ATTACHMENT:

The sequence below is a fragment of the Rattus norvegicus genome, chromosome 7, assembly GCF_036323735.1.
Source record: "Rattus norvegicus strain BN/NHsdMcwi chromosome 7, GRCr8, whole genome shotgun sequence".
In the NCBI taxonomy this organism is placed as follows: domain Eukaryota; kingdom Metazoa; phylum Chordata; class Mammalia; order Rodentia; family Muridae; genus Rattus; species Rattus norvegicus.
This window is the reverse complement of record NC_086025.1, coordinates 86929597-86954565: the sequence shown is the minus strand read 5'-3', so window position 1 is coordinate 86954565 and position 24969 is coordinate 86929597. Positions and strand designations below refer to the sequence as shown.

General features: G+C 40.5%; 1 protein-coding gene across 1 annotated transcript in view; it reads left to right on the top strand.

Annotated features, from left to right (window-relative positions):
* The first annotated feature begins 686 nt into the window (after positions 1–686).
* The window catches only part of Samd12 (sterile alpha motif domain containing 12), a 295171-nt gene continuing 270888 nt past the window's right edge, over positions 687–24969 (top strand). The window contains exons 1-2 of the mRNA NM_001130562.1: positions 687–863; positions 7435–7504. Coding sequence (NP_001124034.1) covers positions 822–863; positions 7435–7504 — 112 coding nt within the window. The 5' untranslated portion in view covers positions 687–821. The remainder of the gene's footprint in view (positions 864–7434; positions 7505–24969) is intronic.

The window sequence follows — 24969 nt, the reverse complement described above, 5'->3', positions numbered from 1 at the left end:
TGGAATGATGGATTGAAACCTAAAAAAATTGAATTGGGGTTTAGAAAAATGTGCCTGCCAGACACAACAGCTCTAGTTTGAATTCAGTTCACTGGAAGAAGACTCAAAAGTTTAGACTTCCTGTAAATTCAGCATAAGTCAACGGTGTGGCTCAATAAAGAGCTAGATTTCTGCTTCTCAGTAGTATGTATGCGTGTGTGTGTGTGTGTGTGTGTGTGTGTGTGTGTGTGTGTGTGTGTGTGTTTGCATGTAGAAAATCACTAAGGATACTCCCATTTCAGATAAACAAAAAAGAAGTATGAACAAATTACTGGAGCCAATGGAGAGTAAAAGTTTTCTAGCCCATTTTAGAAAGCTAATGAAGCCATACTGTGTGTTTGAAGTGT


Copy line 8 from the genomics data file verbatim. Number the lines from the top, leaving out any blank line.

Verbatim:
* The window catches only part of Samd12 (sterile alpha motif domain containing 12), a 295171-nt gene continuing 270888 nt past the window's right edge, over positions 687–24969 (top strand). The window contains exons 1-2 of the mRNA NM_001130562.1: positions 687–863; positions 7435–7504. Coding sequence (NP_001124034.1) covers positions 822–863; positions 7435–7504 — 112 coding nt within the window. The 5' untranslated portion in view covers positions 687–821. The remainder of the gene's footprint in view (positions 864–7434; positions 7505–24969) is intronic.